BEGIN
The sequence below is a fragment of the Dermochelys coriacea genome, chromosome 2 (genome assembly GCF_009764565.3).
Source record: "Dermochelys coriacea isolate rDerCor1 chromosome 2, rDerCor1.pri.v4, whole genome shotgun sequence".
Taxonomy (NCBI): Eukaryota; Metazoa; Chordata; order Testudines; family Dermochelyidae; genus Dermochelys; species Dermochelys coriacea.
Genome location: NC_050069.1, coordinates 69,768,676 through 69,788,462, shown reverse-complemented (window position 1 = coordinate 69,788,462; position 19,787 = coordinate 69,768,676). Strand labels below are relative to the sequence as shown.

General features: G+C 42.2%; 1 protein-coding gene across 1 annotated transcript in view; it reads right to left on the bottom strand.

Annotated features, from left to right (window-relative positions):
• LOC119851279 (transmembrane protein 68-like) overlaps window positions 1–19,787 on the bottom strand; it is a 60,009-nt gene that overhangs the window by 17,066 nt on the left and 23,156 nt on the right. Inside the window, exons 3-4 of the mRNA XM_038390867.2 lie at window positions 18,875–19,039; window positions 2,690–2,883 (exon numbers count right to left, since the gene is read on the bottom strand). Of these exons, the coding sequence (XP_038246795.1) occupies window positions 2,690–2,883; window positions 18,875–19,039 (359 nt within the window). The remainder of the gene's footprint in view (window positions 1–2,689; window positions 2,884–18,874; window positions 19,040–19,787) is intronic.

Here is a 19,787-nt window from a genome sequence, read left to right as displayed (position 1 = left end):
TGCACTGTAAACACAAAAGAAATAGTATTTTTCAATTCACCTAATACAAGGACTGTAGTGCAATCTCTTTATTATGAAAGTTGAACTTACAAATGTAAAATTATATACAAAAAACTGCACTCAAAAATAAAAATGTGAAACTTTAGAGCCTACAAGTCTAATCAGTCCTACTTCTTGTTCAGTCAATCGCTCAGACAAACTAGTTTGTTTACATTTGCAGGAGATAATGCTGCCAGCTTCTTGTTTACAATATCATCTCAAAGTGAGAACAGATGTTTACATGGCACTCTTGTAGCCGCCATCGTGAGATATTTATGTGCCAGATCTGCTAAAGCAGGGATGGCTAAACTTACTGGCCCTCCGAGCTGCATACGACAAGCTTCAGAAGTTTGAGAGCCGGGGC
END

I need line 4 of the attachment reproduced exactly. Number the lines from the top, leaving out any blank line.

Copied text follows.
Genome location: NC_050069.1, coordinates 69,768,676 through 69,788,462, shown reverse-complemented (window position 1 = coordinate 69,788,462; position 19,787 = coordinate 69,768,676). Strand labels below are relative to the sequence as shown.